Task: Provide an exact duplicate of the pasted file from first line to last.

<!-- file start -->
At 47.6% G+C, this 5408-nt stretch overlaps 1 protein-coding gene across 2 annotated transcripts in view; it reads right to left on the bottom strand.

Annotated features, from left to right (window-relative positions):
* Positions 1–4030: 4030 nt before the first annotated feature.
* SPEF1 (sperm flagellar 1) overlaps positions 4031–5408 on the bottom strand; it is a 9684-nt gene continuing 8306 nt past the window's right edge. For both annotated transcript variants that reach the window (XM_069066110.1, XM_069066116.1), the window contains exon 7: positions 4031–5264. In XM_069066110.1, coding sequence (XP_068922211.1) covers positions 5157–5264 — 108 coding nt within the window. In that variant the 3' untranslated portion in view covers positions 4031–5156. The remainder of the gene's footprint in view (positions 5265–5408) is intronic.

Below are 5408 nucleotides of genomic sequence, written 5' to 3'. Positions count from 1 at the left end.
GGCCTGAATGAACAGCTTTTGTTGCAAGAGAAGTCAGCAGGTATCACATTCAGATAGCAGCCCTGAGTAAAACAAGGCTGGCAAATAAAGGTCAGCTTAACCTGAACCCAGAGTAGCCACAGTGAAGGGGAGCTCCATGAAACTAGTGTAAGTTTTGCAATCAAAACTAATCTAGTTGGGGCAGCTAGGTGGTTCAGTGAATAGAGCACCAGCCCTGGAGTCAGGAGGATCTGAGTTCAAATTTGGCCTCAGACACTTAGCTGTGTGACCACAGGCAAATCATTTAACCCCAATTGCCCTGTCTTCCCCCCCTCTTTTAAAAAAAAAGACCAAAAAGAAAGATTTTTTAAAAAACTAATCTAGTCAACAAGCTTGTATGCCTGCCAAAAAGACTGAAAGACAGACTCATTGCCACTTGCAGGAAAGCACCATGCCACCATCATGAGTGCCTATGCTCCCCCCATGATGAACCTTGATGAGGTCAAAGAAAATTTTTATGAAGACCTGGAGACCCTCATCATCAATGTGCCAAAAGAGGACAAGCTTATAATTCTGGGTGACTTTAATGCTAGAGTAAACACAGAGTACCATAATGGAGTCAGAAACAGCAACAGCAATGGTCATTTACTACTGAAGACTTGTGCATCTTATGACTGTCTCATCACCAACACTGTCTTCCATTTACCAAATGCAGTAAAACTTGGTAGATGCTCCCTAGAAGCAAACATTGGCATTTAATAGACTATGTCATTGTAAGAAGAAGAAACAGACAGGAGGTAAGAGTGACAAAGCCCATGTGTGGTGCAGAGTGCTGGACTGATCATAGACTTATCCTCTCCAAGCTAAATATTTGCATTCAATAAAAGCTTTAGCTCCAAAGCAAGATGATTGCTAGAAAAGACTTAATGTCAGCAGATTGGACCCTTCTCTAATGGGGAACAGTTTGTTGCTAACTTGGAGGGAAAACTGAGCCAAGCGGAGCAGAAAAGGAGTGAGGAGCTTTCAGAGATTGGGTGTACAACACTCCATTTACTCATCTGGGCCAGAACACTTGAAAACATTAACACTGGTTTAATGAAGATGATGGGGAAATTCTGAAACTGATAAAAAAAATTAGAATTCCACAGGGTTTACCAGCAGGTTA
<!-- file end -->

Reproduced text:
At 47.6% G+C, this 5408-nt stretch overlaps 1 protein-coding gene across 2 annotated transcripts in view; it reads right to left on the bottom strand.

Annotated features, from left to right (window-relative positions):
* Positions 1–4030: 4030 nt before the first annotated feature.
* SPEF1 (sperm flagellar 1) overlaps positions 4031–5408 on the bottom strand; it is a 9684-nt gene continuing 8306 nt past the window's right edge. For both annotated transcript variants that reach the window (XM_069066110.1, XM_069066116.1), the window contains exon 7: positions 4031–5264. In XM_069066110.1, coding sequence (XP_068922211.1) covers positions 5157–5264 — 108 coding nt within the window. In that variant the 3' untranslated portion in view covers positions 4031–5156. The remainder of the gene's footprint in view (positions 5265–5408) is intronic.

Below are 5408 nucleotides of genomic sequence, written 5' to 3'. Positions count from 1 at the left end.
GGCCTGAATGAACAGCTTTTGTTGCAAGAGAAGTCAGCAGGTATCACATTCAGATAGCAGCCCTGAGTAAAACAAGGCTGGCAAATAAAGGTCAGCTTAACCTGAACCCAGAGTAGCCACAGTGAAGGGGAGCTCCATGAAACTAGTGTAAGTTTTGCAATCAAAACTAATCTAGTTGGGGCAGCTAGGTGGTTCAGTGAATAGAGCACCAGCCCTGGAGTCAGGAGGATCTGAGTTCAAATTTGGCCTCAGACACTTAGCTGTGTGACCACAGGCAAATCATTTAACCCCAATTGCCCTGTCTTCCCCCCCTCTTTTAAAAAAAAAGACCAAAAAGAAAGATTTTTTAAAAAACTAATCTAGTCAACAAGCTTGTATGCCTGCCAAAAAGACTGAAAGACAGACTCATTGCCACTTGCAGGAAAGCACCATGCCACCATCATGAGTGCCTATGCTCCCCCCATGATGAACCTTGATGAGGTCAAAGAAAATTTTTATGAAGACCTGGAGACCCTCATCATCAATGTGCCAAAAGAGGACAAGCTTATAATTCTGGGTGACTTTAATGCTAGAGTAAACACAGAGTACCATAATGGAGTCAGAAACAGCAACAGCAATGGTCATTTACTACTGAAGACTTGTGCATCTTATGACTGTCTCATCACCAACACTGTCTTCCATTTACCAAATGCAGTAAAACTTGGTAGATGCTCCCTAGAAGCAAACATTGGCATTTAATAGACTATGTCATTGTAAGAAGAAGAAACAGACAGGAGGTAAGAGTGACAAAGCCCATGTGTGGTGCAGAGTGCTGGACTGATCATAGACTTATCCTCTCCAAGCTAAATATTTGCATTCAATAAAAGCTTTAGCTCCAAAGCAAGATGATTGCTAGAAAAGACTTAATGTCAGCAGATTGGACCCTTCTCTAATGGGGAACAGTTTGTTGCTAACTTGGAGGGAAAACTGAGCCAAGCGGAGCAGAAAAGGAGTGAGGAGCTTTCAGAGATTGGGTGTACAACACTCCATTTACTCATCTGGGCCAGAACACTTGAAAACATTAACACTGGTTTAATGAAGATGATGGGGAAATTCTGAAACTGATAAAAAAAATTAGAATTCCACAGGGTTTACCAGCAGGTTA